read DAVID’S thoughts this TWO ARTISTS TUESDAY


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parking spot swagger. [saturday morning smack-dab.]

there are three parking apps on my phone. and that’s just to cover chicago.

not wanting to appear outdated (ahem!) or out-of-the-loop, just before the last time we went to visit our son, i loaded two new apps…that way, no matter where we parked i would have it covered. no matter what space – on the street, in the lot, in someone’s yard, anywhere – i would be able to -all-casual-like – take out my phone and calmly pay for our spot without a second thought. i was ready. the credit card was loaded, the apps were signed into and open. and i was both proud and brave, thinking i was on top of it. i mean, driving in the city has enough issues sans parking woes. i detest bumper-drivers and people who weave in and out of lanes, the aggression of people-trying-to-get-somewhere faster than the people in front of them. we choose the back way as much as possible.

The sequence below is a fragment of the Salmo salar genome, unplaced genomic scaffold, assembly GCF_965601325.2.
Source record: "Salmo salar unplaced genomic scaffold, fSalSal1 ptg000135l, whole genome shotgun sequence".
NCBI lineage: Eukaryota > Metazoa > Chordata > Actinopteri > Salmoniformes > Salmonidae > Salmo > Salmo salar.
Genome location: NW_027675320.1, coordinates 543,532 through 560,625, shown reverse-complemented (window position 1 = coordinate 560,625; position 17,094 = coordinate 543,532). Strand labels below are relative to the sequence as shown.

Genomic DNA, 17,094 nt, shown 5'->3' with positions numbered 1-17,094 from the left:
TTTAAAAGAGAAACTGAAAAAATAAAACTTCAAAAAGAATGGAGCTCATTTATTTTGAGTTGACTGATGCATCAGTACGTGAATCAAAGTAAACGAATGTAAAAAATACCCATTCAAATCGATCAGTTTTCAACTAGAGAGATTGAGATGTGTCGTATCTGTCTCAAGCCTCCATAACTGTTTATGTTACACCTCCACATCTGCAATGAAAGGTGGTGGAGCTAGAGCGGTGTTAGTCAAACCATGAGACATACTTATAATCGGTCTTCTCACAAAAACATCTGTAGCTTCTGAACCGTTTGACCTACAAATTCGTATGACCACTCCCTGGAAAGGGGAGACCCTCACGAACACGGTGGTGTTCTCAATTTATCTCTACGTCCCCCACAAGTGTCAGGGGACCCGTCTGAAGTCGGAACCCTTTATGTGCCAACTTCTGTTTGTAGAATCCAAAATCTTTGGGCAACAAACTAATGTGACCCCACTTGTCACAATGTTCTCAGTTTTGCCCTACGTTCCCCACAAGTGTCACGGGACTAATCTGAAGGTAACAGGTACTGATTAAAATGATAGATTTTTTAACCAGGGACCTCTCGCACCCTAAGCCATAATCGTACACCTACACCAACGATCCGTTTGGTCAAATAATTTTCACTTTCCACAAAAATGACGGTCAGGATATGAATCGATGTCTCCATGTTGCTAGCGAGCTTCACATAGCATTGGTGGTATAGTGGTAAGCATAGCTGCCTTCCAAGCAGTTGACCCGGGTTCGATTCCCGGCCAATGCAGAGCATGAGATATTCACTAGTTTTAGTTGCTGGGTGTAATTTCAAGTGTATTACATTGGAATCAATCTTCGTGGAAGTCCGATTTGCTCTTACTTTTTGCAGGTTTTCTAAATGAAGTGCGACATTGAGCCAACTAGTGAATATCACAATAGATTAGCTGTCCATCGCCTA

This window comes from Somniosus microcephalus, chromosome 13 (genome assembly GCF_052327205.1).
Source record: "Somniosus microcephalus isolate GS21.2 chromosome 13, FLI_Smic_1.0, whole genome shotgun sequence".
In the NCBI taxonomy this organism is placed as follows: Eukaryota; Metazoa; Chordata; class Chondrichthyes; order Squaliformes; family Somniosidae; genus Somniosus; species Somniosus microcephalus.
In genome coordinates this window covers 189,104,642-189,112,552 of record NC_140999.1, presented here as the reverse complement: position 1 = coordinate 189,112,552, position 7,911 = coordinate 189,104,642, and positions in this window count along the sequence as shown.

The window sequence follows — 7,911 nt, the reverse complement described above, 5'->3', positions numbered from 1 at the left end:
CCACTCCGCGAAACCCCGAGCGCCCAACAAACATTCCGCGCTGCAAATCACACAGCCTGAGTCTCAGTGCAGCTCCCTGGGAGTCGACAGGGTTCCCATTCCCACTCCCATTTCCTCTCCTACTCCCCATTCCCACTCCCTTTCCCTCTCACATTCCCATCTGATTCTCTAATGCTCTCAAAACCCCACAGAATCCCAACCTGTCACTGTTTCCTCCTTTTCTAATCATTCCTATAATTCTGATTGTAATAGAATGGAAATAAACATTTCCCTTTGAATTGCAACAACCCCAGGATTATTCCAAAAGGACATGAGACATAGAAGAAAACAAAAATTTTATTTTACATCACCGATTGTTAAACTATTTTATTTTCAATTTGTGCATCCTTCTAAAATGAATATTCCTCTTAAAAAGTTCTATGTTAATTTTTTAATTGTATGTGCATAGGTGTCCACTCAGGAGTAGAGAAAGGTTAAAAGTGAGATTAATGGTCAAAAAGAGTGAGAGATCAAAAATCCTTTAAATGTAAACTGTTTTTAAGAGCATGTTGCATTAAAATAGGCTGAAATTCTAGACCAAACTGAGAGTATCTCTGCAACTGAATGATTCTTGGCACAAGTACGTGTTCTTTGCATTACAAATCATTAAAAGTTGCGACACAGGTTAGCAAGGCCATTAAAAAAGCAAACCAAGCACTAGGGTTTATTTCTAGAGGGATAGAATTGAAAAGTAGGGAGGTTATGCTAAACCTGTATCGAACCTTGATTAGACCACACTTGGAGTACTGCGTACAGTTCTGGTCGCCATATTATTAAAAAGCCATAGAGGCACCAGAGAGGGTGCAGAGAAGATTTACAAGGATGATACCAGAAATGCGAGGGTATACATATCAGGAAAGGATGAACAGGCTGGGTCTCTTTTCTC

we had picked him up and drove over to the restaurant, through a crowded wrigleyville on a cubs-home-game-day, having had someone drive right into littlebabyscion’s back bumper at a red light, arriving to parallel park on the street. i was all ready. i pulled out my phone, poised to impress everyone with my parking readiness, this new knowledge of parking spot ease.

i studied the sign on the side of the street. a little confused, i looked over at my son, who was counting his lucky stars he had survived my city-driving to arrive at lunch. alas, it was sunday. and in a moment of utter letdown-from-a-big-buildup, he announced that we didn’t have to pay to park.

as lovely as it was to park for free – imagine! – i was disappointed to not use my newfound parking je ne sais quoi. the irony.